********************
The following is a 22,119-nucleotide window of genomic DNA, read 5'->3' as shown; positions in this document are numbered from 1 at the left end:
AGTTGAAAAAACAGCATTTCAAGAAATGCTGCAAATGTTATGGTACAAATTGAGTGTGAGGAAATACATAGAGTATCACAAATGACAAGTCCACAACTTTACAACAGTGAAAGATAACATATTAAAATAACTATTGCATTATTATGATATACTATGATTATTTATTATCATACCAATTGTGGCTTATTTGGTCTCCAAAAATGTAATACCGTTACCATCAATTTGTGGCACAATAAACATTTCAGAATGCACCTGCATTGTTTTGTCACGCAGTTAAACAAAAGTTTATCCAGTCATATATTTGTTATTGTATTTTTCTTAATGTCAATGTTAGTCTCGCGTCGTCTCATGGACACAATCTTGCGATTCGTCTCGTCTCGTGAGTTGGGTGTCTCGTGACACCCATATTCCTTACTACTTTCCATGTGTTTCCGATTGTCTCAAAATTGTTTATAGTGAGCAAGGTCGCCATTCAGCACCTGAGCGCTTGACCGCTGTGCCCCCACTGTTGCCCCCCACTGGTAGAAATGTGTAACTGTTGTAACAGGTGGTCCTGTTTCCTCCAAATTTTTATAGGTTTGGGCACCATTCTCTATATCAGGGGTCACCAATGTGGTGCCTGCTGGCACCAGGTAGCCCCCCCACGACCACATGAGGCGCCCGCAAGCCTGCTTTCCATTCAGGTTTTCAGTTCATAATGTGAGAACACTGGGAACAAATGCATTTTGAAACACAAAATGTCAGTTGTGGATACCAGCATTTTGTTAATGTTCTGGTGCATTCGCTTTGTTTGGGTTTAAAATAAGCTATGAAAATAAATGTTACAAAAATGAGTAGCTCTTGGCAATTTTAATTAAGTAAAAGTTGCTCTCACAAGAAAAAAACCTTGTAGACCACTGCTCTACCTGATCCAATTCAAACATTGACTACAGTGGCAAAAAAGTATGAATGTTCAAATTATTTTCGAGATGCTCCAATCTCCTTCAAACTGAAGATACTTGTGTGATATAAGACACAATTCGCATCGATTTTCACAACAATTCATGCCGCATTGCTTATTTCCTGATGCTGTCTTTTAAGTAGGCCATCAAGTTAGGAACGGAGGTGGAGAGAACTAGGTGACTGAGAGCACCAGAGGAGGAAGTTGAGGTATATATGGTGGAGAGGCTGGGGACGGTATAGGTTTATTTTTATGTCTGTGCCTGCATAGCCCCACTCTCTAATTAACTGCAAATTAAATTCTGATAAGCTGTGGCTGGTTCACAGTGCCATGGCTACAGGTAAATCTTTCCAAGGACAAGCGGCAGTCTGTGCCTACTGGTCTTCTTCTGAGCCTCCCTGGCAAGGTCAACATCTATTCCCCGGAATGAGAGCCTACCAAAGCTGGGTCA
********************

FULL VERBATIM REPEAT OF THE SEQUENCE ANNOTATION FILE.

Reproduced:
The following is a 22,119-nucleotide window of genomic DNA, read 5'->3' as shown; positions in this document are numbered from 1 at the left end:
AGTTGAAAAAACAGCATTTCAAGAAATGCTGCAAATGTTATGGTACAAATTGAGTGTGAGGAAATACATAGAGTATCACAAATGACAAGTCCACAACTTTACAACAGTGAAAGATAACATATTAAAATAACTATTGCATTATTATGATATACTATGATTATTTATTATCATACCAATTGTGGCTTATTTGGTCTCCAAAAATGTAATACCGTTACCATCAATTTGTGGCACAATAAACATTTCAGAATGCACCTGCATTGTTTTGTCACGCAGTTAAACAAAAGTTTATCCAGTCATATATTTGTTATTGTATTTTTCTTAATGTCAATGTTAGTCTCGCGTCGTCTCATGGACACAATCTTGCGATTCGTCTCGTCTCGTGAGTTGGGTGTCTCGTGACACCCATATTCCTTACTACTTTCCATGTGTTTCCGATTGTCTCAAAATTGTTTATAGTGAGCAAGGTCGCCATTCAGCACCTGAGCGCTTGACCGCTGTGCCCCCACTGTTGCCCCCCACTGGTAGAAATGTGTAACTGTTGTAACAGGTGGTCCTGTTTCCTCCAAATTTTTATAGGTTTGGGCACCATTCTCTATATCAGGGGTCACCAATGTGGTGCCTGCTGGCACCAGGTAGCCCCCCCACGACCACATGAGGCGCCCGCAAGCCTGCTTTCCATTCAGGTTTTCAGTTCATAATGTGAGAACACTGGGAACAAATGCATTTTGAAACACAAAATGTCAGTTGTGGATACCAGCATTTTGTTAATGTTCTGGTGCATTCGCTTTGTTTGGGTTTAAAATAAGCTATGAAAATAAATGTTACAAAAATGAGTAGCTCTTGGCAATTTTAATTAAGTAAAAGTTGCTCTCACAAGAAAAAAACCTTGTAGACCACTGCTCTACCTGATCCAATTCAAACATTGACTACAGTGGCAAAAAAGTATGAATGTTCAAATTATTTTCGAGATGCTCCAATCTCCTTCAAACTGAAGATACTTGTGTGATATAAGACACAATTCGCATCGATTTTCACAACAATTCATGCCGCATTGCTTATTTCCTGATGCTGTCTTTTAAGTAGGCCATCAAGTTAGGAACGGAGGTGGAGAGAACTAGGTGACTGAGAGCACCAGAGGAGGAAGTTGAGGTATATATGGTGGAGAGGCTGGGGACGGTATAGGTTTATTTTTATGTCTGTGCCTGCATAGCCCCACTCTCTAATTAACTGCAAATTAAATTCTGATAAGCTGTGGCTGGTTCACAGTGCCATGGCTACAGGTAAATCTTTCCAAGGACAAGCGGCAGTCTGTGCCTACTGGTCTTCTTCTGAGCCTCCCTGGCAAGGTCAACATCTATTCCCCGGAATGAGAGCCTACCAAAGCTGGGTCA